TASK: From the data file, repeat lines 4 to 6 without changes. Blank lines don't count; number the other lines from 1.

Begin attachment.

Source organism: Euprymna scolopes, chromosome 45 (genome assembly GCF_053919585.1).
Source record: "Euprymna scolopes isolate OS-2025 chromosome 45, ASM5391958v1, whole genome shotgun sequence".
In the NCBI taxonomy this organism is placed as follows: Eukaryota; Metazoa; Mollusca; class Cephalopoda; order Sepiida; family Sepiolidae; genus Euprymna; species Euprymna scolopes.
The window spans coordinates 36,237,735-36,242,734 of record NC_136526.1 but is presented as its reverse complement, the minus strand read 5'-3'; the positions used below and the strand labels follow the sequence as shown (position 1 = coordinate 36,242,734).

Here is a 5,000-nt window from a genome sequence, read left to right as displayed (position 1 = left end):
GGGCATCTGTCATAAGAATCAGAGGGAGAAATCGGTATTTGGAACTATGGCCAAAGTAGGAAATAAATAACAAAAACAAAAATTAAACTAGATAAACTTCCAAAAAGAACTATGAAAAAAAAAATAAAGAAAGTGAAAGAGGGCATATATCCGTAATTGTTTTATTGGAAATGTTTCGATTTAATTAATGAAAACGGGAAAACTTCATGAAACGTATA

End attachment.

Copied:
The window spans coordinates 36,237,735-36,242,734 of record NC_136526.1 but is presented as its reverse complement, the minus strand read 5'-3'; the positions used below and the strand labels follow the sequence as shown (position 1 = coordinate 36,242,734).

Here is a 5,000-nt window from a genome sequence, read left to right as displayed (position 1 = left end):
GGGCATCTGTCATAAGAATCAGAGGGAGAAATCGGTATTTGGAACTATGGCCAAAGTAGGAAATAAATAACAAAAACAAAAATTAAACTAGATAAACTTCCAAAAAGAACTATGAAAAAAAAAATAAAGAAAGTGAAAGAGGGCATATATCCGTAATTGTTTTATTGGAAATGTTTCGATTTAATTAATGAAAACGGGAAAACTTCATGAAACGTATA